New Year’s Eve
Directed by Garry Marshall. Starring Michelle Pfeiffer, Zac Efron, Robert De Niro, Halle Berry, Cary Elwes, Alyssa Milano, Common, Jessica Biel, Seth Meyers, Sarah Paulson, Til Schweiger, Carla Gugino, Katherine Heigl, Jon Bon Jovi, Sofía Vergara, Sarge, Ashton Kutcher, Lea Michele, James Belushi, Sarah Jessica Parker, Abigail Breslin, Jake T. Austin, Josh Duhamel, Larry Miller, Jack McGee, Yeardley Smith, Penny Marshall, Amare Stoudemire, Cherry Jones, Hilary Swank, Ludacris, Hector Elizondo, Matthew Broderick. Written by Katherine Fugate.
If nothing else, Garry Marshall’s New Year’s Eve must have been great fun for the product placement department: here’s a film set primarily in New York City’s Times Square that features, throughout its duration, hundreds of advertisements up on digital billboards in the background – and foreground – of many shots.
This must be a first: a film featuring prominent advertising for next week’s big cinema release; that would be Sherlock Holmes: A Game of Shadows (which bows locally Jan. 5) – its Times Square billboard fills a third of the screen at one point. And, as if someone decided the proper advertising was too subtle, the crowd shots feature extras covered in ridiculous Nivea foam hats.
Alas, playing spot-the-brand is one of the few entertaining features in New Year’s Eve, which is the same in concept as Marshall’s last film, Valentine’s Day, and a notch or three poorer in execution. The sheer badness does provide some perverse fun; few major productions are so open to ridicule, but this one wears its stupidity on its sleeve. At least poor reception of this one may save us from, well, what’s left? Labor Day?
There are twenty-plus A-list actors here struggling through eight major storylines and a plethora of subplots. Doing the math, that’s ten-to-fifteen minutes devoted to each set of actors/plots. Some may say Marshall does a good job balancing the storylines; I say you’ll see the same A-story/B-story/C-story technique done better on TV every night. My advice: watch two hour-long dramas back-to-back instead; you’re likely to get more thoughtful and better crafted content, and, as an added bonus, the 36 minutes of commercial breaks is less advertising than you’re subjected to during New Year’s Eve’s two hours.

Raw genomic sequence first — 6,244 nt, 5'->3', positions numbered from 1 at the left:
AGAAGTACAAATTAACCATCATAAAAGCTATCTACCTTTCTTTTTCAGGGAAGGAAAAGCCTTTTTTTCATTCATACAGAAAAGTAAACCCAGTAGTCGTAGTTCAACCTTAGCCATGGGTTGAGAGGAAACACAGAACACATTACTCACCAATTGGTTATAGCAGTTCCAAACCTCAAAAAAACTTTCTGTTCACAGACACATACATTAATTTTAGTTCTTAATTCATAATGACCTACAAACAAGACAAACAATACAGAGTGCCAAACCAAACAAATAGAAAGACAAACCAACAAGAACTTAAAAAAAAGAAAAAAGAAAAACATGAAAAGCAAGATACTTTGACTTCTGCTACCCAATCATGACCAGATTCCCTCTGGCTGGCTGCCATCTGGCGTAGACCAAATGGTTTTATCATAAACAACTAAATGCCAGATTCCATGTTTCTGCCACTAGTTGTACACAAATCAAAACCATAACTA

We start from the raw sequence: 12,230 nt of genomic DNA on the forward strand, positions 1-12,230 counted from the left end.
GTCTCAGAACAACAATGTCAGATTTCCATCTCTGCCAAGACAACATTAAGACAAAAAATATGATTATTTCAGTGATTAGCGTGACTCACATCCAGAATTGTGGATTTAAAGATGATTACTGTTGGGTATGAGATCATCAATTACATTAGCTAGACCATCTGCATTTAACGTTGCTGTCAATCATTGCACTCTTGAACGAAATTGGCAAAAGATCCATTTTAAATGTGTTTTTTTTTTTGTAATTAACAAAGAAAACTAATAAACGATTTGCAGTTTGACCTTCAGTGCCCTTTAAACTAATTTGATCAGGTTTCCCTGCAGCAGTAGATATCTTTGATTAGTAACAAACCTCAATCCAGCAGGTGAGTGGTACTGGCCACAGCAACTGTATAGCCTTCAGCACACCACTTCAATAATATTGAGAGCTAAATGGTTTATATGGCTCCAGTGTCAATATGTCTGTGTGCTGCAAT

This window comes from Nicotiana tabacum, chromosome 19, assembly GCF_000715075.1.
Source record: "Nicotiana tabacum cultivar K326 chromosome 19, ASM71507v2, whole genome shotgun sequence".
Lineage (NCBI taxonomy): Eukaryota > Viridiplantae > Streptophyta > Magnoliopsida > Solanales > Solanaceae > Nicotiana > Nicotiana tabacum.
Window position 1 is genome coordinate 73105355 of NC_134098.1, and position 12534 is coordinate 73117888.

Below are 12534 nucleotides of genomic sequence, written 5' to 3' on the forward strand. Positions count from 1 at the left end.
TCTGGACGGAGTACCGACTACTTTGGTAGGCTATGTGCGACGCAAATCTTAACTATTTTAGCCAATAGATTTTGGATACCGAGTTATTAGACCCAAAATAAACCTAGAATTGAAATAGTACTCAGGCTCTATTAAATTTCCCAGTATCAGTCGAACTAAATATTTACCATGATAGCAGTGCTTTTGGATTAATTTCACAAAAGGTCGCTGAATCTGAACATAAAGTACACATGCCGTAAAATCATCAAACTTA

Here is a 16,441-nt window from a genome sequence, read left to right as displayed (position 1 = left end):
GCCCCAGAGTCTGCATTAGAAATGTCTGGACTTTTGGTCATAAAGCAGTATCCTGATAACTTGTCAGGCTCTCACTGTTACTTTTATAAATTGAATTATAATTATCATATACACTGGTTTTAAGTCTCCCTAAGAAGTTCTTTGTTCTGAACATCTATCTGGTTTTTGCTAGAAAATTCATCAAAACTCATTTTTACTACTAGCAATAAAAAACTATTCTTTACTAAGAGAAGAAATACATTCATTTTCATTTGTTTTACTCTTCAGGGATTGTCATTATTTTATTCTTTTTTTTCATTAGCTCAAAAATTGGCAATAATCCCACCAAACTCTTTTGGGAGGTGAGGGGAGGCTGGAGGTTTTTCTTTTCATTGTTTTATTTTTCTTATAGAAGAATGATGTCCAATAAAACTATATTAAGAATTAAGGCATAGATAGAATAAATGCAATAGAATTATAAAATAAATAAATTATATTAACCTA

Plot strands: Hilary Swank plays the director in charge of getting the Times Square ball to drop, supported by a cop played by Ludacris (by the time they get to the “I won’t drop the ball” pun, you’ve already rolled your eyes in anticipation); Robert De Niro is a dying man who wants to see the ball drop one last time, attended to by doc Cary Elwes and nurse Halle Berry; Sarah Jessica Parker plays a doting mother who won’t let her daughter (Abigail Breslin) go out to Times Square with her friends unattended; and Josh Duhamel races to NYC in an attempt to re-ignite a chance encounter he had last NYE.
But wait – there’s more! Pop star Jensen (Jon Bon Jovi) tries to patch things up with his caterer ex (Katharine Heigl); a New Year’s bah-humbuger (Ashton Kutcher) gets stuck in an elevator with one of Jensen’s backup singers, played by Glee’s Lea Michele (who gives a rather unfortunate rendition of Auld Lang Syne at the film’s climax); a businesswoman (Michele Pfeiffer) quits her job and embarks on one of those bucket list things-to-do quests, which a courier (Zac Efron) helps her cheat at (go to Bali? Try this warehouse massage parlor!)
And in the most idiotic storyline, two sets of expectant parents (Jessica Biel & Seth Myers and Sarah Paulson & Til Schweiger) race to see who can induce labor at just the right time to get a cool $25,000, which is supposedly awarded to the first child born in the new year. It doesn’t matter who “wins”; the audience has already lost.
If those aren’t enough recognizable faces, there are also smaller roles filled by Carla Gugino, Cherry Jones, and Common; appearances by Marshall regulars Larry Miller and Hector Elizondo; and cameos from John Lithgow, Matthew Broderick, and James Belushi.
Out of the entire cast, the only ones to come out unscathed are Pfeiffer (despite the filmmakers’ unfortunate attempt to turn her into Diane Keaton) and De Niro, who has the best line in the film; of course, it’s among the closing credit outtakes. Coming off the worst here is poor Sarah Jessica Parker, who is so woefully miscast that her big climatic scene draws the worst kind of guffaws.
Rarely has so much talent been given so little to do. Most of this production – the direction, the editing, the screen composition – screams TV; if only the screenplay, by Katherine Fugate, had been broadcast-level quality, New Year’s Eve might have been a decent timewaster. As it is, the film makes for a fun object of ridicule, but little else.